A free SIGIL walkthrough, guiding you step-by-step through the process of creating an ebook first as epub and then as mobi file for Amazon’s KDP (Kindle Direct Publishing), starting from a text written in any word processing program (Open Office, MS Word, Pages, …).

I have used this process myself to create my own ebooks as an independent writer. I am very grateful for all the support I have been receiving from other independent writers in facebook groups and via direct contacts. The  free SIGIL walkthrough, written by Barbara Krauß in German was particularly helpful for me.

So now its my turn and I have translated it into English and added my own experiences in the process to share it with you.

On the internet there are many how to-books about, explaining how to create ebooks and how to upload them to portals like Amazon and many more. Most of them have been published as ebooks themselves and are out there to be bought.

You will find many good tips in them with respect to marketing, taxes, and many of them are worth their money and a lot of them go for € 0,99 or even $ 0,99 – so you cant go really wrong in buying them.

If you are looking for support to create a clean epub-file, which then can be easily converted into a mobi-file, then you are right here. This free walkthrough guides you through creating an epub-file with the freeware SIGIL and shows you how to easily transform a text-file into an ebook-file.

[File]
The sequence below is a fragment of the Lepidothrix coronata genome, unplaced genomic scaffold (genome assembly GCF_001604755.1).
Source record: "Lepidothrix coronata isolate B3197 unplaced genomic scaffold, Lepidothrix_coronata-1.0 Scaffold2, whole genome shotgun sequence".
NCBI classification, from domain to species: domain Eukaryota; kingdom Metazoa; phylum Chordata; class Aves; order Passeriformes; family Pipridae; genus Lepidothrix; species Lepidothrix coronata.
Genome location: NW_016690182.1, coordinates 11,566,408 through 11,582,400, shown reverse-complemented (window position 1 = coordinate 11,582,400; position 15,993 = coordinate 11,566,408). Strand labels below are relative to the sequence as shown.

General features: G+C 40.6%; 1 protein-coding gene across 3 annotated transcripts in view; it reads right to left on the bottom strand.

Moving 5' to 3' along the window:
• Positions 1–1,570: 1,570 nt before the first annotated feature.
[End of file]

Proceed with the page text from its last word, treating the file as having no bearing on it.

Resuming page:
You do not need to know anything about HTML-code before to do this – I didn’t. :) Because this is what SIGIL basically does for you: it translates your text automatically into HTML-code, which is the base of ebook-files.

This walkthrough is a gift to you. I am grateful to be part of the international online community of independent writers and received great support in the manifold and diversified forums and groups, I am part of. Now I’m glad to offer such support to you.

Announcement:

We do not claim that we cover everything in this walkthrough. Everybody is responsible for creating his or her own ebook. We accept no liability for possible damages.

You need:

An edited text in any word processing program The freeware SIGIL a separate style sheet the freeware CALIBRE a program to create a cover for your book the free Sony Reader App to check your epub-file the freeware epubchecker to check your epub-file the free Kindle-Reader-App to check your mobi-file

Corrección ortografica en español para OpenOffice